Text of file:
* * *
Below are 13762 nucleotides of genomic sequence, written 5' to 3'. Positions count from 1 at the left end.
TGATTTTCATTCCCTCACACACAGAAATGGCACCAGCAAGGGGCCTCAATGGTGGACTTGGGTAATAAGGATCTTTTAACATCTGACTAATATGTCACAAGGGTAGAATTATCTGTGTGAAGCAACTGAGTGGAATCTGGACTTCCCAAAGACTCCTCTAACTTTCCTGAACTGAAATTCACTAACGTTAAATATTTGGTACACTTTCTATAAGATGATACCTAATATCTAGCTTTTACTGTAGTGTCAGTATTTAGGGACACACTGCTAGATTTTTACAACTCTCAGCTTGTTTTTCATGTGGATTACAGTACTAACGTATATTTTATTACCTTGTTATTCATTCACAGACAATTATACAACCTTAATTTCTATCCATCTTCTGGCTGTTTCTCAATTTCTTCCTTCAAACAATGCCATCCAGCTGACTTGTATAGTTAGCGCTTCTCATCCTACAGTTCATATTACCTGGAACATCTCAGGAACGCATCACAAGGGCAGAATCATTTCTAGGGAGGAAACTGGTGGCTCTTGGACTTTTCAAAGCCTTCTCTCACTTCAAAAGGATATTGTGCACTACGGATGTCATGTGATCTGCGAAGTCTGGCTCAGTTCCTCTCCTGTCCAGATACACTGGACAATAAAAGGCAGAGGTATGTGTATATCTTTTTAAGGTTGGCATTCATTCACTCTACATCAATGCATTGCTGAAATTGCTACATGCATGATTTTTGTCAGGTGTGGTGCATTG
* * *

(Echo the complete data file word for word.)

Below are 13762 nucleotides of genomic sequence, written 5' to 3'. Positions count from 1 at the left end.
TGATTTTCATTCCCTCACACACAGAAATGGCACCAGCAAGGGGCCTCAATGGTGGACTTGGGTAATAAGGATCTTTTAACATCTGACTAATATGTCACAAGGGTAGAATTATCTGTGTGAAGCAACTGAGTGGAATCTGGACTTCCCAAAGACTCCTCTAACTTTCCTGAACTGAAATTCACTAACGTTAAATATTTGGTACACTTTCTATAAGATGATACCTAATATCTAGCTTTTACTGTAGTGTCAGTATTTAGGGACACACTGCTAGATTTTTACAACTCTCAGCTTGTTTTTCATGTGGATTACAGTACTAACGTATATTTTATTACCTTGTTATTCATTCACAGACAATTATACAACCTTAATTTCTATCCATCTTCTGGCTGTTTCTCAATTTCTTCCTTCAAACAATGCCATCCAGCTGACTTGTATAGTTAGCGCTTCTCATCCTACAGTTCATATTACCTGGAACATCTCAGGAACGCATCACAAGGGCAGAATCATTTCTAGGGAGGAAACTGGTGGCTCTTGGACTTTTCAAAGCCTTCTCTCACTTCAAAAGGATATTGTGCACTACGGATGTCATGTGATCTGCGAAGTCTGGCTCAGTTCCTCTCCTGTCCAGATACACTGGACAATAAAAGGCAGAGGTATGTGTATATCTTTTTAAGGTTGGCATTCATTCACTCTACATCAATGCATTGCTGAAATTGCTACATGCATGATTTTTGTCAGGTGTGGTGCATTG